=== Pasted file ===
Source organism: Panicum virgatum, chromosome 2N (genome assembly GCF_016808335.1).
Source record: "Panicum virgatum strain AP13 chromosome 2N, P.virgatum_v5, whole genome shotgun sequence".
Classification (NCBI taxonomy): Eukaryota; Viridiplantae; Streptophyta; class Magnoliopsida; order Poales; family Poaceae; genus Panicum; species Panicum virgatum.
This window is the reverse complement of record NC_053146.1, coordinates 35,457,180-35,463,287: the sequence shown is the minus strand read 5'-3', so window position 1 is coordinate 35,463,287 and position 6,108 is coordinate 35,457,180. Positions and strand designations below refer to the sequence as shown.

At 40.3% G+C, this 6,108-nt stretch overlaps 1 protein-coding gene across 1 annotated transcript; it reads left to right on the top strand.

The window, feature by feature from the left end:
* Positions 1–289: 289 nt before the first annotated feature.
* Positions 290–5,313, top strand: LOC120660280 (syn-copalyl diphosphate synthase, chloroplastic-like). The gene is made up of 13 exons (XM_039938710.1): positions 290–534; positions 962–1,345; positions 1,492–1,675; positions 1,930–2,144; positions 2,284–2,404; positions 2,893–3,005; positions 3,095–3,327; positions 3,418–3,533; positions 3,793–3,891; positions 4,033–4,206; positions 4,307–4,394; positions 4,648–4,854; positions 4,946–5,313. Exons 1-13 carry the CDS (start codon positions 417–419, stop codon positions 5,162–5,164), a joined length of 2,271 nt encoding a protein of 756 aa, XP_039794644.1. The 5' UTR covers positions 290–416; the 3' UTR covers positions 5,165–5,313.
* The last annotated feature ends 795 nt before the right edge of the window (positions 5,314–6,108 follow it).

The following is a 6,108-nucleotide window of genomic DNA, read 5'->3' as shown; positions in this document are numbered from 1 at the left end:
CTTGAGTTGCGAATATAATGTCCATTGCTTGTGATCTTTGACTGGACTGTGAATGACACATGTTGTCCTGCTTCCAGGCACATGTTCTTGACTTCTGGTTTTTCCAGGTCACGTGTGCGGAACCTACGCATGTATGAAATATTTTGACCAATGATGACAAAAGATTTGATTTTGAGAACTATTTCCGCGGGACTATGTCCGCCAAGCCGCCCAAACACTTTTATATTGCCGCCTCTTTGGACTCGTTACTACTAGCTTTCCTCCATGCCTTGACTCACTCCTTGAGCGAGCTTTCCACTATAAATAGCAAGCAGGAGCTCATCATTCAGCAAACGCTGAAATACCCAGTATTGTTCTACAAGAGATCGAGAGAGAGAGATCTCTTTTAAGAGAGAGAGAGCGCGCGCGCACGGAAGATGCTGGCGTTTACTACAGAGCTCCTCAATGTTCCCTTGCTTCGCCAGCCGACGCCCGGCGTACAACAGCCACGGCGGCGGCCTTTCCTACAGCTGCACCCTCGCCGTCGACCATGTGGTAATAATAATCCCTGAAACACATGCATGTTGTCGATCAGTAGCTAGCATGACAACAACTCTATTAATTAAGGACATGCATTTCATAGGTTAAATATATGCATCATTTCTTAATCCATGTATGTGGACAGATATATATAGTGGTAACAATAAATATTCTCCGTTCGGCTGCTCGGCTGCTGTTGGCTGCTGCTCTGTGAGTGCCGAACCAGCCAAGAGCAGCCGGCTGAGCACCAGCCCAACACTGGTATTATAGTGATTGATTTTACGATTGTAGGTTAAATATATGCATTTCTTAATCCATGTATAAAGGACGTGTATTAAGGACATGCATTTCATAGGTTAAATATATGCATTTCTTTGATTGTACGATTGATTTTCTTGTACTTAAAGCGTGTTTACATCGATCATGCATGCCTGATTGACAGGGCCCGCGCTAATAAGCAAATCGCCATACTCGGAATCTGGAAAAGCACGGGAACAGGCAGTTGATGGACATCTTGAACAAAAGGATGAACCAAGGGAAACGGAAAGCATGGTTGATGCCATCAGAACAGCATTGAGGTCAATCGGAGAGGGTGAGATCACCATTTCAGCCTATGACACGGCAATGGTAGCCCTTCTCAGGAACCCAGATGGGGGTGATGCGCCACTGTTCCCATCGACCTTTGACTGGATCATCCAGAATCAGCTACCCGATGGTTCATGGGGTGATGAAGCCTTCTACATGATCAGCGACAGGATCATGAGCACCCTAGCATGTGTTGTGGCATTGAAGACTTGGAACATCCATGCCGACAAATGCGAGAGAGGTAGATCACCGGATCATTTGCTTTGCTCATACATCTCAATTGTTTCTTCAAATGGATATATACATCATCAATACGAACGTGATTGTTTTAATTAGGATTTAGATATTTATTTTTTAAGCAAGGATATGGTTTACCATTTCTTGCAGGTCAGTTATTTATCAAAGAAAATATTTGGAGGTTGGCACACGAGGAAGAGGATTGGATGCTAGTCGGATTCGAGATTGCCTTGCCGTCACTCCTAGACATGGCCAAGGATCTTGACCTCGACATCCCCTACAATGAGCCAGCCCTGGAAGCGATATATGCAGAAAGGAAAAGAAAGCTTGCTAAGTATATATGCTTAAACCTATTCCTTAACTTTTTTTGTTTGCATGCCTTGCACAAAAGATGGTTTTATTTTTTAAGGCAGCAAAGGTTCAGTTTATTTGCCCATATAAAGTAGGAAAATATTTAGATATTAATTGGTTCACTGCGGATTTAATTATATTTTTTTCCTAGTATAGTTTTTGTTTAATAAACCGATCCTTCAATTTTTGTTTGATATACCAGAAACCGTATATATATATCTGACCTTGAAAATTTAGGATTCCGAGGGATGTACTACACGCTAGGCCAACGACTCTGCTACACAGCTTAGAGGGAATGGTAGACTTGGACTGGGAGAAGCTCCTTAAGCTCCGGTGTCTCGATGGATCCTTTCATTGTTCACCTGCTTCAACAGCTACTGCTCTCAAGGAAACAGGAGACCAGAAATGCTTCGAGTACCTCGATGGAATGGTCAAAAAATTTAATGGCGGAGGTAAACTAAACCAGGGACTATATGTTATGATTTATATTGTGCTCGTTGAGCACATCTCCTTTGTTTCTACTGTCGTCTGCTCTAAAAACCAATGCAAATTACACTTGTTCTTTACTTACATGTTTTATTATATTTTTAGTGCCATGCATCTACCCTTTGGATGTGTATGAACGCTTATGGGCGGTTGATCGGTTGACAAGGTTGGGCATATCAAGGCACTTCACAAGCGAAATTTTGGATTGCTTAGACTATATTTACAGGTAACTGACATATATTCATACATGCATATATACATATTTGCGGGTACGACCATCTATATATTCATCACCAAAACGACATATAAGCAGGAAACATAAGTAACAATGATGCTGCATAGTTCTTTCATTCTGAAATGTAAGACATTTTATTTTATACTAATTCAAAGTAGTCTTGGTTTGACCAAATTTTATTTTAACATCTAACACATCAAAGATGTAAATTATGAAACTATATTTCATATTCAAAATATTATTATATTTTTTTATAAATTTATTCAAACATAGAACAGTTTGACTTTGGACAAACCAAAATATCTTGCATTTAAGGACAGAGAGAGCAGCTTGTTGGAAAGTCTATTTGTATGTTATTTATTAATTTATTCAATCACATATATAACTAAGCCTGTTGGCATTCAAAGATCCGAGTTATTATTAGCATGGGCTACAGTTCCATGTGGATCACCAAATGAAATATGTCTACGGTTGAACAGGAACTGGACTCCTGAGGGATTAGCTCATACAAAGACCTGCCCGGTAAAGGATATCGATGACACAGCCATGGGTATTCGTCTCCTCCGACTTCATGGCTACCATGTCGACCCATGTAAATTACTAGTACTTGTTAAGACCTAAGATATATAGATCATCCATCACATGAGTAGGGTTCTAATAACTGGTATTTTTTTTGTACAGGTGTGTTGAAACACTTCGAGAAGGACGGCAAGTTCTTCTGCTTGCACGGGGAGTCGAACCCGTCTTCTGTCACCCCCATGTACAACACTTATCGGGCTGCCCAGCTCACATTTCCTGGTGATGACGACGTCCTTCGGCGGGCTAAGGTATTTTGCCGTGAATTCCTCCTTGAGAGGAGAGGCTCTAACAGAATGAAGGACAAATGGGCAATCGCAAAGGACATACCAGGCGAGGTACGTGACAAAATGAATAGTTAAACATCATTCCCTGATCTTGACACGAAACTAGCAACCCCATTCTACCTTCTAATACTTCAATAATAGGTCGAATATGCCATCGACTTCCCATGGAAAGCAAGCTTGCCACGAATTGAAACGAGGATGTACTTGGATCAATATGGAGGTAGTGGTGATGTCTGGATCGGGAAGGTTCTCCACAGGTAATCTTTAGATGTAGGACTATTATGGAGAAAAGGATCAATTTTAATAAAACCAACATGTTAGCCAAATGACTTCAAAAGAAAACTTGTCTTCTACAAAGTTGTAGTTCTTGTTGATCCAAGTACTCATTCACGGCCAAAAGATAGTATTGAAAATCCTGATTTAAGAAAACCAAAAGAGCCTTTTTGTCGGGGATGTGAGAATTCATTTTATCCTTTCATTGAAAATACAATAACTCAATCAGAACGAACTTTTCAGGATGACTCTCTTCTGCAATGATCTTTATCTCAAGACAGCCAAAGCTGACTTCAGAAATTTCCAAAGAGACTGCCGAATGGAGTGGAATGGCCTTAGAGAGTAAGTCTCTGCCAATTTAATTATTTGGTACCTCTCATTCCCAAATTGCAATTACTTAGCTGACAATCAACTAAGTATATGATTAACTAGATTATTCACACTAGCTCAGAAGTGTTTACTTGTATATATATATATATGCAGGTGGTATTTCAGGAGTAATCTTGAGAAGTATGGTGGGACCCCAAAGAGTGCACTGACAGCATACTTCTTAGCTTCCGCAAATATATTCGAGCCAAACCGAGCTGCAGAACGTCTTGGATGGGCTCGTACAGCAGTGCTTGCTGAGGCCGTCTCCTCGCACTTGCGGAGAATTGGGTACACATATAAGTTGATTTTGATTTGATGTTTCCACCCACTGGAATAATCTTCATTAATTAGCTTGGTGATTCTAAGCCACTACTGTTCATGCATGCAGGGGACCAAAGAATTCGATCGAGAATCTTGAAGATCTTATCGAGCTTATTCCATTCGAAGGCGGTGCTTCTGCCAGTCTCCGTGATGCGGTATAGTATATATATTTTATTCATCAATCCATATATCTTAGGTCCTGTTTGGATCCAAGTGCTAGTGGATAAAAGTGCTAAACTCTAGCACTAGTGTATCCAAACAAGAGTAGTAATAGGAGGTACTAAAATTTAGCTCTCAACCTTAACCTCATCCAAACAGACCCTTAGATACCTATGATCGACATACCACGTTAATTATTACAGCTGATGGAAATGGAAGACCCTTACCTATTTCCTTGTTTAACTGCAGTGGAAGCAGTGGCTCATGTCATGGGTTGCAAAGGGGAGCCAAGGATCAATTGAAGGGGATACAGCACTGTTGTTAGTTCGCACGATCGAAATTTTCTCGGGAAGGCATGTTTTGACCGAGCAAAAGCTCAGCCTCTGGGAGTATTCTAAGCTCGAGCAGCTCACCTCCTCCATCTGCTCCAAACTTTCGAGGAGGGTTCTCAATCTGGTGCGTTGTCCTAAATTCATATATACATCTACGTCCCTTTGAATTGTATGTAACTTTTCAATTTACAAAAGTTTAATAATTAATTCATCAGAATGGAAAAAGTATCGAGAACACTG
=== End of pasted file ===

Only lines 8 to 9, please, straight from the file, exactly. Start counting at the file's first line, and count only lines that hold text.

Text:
* Positions 290–5,313, top strand: LOC120660280 (syn-copalyl diphosphate synthase, chloroplastic-like). The gene is made up of 13 exons (XM_039938710.1): positions 290–534; positions 962–1,345; positions 1,492–1,675; positions 1,930–2,144; positions 2,284–2,404; positions 2,893–3,005; positions 3,095–3,327; positions 3,418–3,533; positions 3,793–3,891; positions 4,033–4,206; positions 4,307–4,394; positions 4,648–4,854; positions 4,946–5,313. Exons 1-13 carry the CDS (start codon positions 417–419, stop codon positions 5,162–5,164), a joined length of 2,271 nt encoding a protein of 756 aa, XP_039794644.1. The 5' UTR covers positions 290–416; the 3' UTR covers positions 5,165–5,313.
* The last annotated feature ends 795 nt before the right edge of the window (positions 5,314–6,108 follow it).